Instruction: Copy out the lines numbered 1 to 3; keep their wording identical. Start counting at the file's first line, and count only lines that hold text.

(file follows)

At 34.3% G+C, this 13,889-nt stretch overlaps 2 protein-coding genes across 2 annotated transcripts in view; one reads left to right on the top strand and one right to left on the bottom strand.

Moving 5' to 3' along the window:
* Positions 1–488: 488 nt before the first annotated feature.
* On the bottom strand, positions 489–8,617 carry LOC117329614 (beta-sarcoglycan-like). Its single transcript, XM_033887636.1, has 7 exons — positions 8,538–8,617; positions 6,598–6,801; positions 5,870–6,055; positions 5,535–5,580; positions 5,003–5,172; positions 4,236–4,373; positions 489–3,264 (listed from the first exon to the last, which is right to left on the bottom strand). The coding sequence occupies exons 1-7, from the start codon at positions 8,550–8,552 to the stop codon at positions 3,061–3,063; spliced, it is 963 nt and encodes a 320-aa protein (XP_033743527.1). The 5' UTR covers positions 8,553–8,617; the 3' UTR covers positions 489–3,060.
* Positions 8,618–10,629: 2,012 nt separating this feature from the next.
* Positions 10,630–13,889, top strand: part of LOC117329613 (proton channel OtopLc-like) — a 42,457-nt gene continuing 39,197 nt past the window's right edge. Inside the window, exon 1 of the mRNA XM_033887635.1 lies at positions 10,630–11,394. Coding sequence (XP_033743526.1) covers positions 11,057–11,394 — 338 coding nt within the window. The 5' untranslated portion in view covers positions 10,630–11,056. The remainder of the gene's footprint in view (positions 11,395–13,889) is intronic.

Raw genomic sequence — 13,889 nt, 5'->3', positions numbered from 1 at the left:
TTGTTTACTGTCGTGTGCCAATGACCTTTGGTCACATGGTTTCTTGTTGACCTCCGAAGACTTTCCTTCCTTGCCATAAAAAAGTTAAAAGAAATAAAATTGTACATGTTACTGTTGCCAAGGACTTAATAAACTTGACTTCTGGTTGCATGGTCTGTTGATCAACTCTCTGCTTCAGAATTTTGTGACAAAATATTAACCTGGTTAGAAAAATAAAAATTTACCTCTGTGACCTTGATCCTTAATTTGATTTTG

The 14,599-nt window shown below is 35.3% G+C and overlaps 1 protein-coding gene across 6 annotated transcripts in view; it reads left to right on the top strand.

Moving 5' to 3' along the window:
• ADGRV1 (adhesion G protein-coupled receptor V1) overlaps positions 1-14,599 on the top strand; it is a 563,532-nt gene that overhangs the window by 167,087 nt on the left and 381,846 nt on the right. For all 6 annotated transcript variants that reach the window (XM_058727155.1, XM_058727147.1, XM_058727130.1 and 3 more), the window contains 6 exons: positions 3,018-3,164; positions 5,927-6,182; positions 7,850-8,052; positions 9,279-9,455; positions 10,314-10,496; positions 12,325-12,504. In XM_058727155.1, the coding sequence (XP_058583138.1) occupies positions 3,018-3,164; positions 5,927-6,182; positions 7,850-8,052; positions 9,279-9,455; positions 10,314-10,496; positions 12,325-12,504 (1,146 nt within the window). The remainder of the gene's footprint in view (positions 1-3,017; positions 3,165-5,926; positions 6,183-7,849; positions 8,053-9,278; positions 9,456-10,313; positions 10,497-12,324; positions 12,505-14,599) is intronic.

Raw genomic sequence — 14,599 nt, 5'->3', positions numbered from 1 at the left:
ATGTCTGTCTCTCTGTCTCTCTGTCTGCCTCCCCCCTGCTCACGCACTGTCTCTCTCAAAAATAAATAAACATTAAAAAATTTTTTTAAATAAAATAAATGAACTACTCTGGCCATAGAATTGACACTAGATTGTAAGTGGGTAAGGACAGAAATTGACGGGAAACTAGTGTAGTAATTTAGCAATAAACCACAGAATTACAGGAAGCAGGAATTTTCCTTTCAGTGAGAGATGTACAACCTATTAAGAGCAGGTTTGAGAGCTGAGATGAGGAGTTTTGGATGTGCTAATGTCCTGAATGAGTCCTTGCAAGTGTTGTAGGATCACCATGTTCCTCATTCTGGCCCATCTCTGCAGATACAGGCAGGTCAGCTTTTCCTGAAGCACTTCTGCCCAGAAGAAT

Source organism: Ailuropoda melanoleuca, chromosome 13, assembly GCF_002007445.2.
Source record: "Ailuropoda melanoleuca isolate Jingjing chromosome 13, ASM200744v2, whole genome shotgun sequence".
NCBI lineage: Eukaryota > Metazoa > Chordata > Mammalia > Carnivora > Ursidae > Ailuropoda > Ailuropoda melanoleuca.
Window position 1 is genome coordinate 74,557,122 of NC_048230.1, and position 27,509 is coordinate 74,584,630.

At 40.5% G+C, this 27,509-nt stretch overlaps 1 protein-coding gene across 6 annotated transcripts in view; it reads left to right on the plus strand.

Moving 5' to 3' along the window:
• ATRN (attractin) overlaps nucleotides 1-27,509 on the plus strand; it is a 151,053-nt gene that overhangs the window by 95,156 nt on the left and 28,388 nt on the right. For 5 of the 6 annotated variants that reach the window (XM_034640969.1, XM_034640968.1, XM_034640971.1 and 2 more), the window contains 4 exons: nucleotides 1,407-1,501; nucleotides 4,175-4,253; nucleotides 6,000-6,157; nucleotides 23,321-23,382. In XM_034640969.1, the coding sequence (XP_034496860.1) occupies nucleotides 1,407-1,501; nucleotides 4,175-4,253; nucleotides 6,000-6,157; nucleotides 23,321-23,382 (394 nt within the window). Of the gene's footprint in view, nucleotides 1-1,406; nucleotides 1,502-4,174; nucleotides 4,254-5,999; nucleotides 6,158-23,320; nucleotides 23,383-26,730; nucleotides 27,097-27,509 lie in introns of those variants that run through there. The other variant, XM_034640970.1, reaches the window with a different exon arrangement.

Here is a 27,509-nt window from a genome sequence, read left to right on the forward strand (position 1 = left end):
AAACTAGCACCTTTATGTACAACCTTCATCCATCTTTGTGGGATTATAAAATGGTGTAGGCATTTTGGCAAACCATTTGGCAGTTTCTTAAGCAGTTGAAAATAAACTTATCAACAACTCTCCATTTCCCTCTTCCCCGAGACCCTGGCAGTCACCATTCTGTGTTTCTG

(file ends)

At 34.3% G+C, this 13,889-nt stretch overlaps 2 protein-coding genes across 2 annotated transcripts in view; one reads left to right on the top strand and one right to left on the bottom strand.

Moving 5' to 3' along the window:
* Positions 1–488: 488 nt before the first annotated feature.